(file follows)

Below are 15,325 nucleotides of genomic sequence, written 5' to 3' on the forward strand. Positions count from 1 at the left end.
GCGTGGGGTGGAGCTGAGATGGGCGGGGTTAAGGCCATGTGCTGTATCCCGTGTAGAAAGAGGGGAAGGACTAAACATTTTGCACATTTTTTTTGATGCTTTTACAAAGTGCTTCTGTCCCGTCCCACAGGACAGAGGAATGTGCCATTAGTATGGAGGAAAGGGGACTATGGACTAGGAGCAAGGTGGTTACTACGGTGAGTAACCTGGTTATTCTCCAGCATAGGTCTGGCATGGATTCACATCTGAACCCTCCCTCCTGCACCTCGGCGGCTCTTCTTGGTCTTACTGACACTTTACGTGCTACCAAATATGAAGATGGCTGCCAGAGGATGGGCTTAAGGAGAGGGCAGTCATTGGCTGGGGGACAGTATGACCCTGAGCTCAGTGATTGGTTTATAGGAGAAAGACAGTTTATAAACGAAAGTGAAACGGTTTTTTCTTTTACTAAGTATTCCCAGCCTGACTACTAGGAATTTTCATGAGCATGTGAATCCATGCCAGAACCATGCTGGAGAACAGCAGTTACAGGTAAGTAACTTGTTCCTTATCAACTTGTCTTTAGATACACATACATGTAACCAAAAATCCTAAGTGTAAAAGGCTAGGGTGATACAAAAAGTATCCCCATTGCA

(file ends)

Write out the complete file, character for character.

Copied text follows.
Below are 15,325 nucleotides of genomic sequence, written 5' to 3' on the forward strand. Positions count from 1 at the left end.
GCGTGGGGTGGAGCTGAGATGGGCGGGGTTAAGGCCATGTGCTGTATCCCGTGTAGAAAGAGGGGAAGGACTAAACATTTTGCACATTTTTTTTGATGCTTTTACAAAGTGCTTCTGTCCCGTCCCACAGGACAGAGGAATGTGCCATTAGTATGGAGGAAAGGGGACTATGGACTAGGAGCAAGGTGGTTACTACGGTGAGTAACCTGGTTATTCTCCAGCATAGGTCTGGCATGGATTCACATCTGAACCCTCCCTCCTGCACCTCGGCGGCTCTTCTTGGTCTTACTGACACTTTACGTGCTACCAAATATGAAGATGGCTGCCAGAGGATGGGCTTAAGGAGAGGGCAGTCATTGGCTGGGGGACAGTATGACCCTGAGCTCAGTGATTGGTTTATAGGAGAAAGACAGTTTATAAACGAAAGTGAAACGGTTTTTTCTTTTACTAAGTATTCCCAGCCTGACTACTAGGAATTTTCATGAGCATGTGAATCCATGCCAGAACCATGCTGGAGAACAGCAGTTACAGGTAAGTAACTTGTTCCTTATCAACTTGTCTTTAGATACACATACATGTAACCAAAAATCCTAAGTGTAAAAGGCTAGGGTGATACAAAAAGTATCCCCATTGCA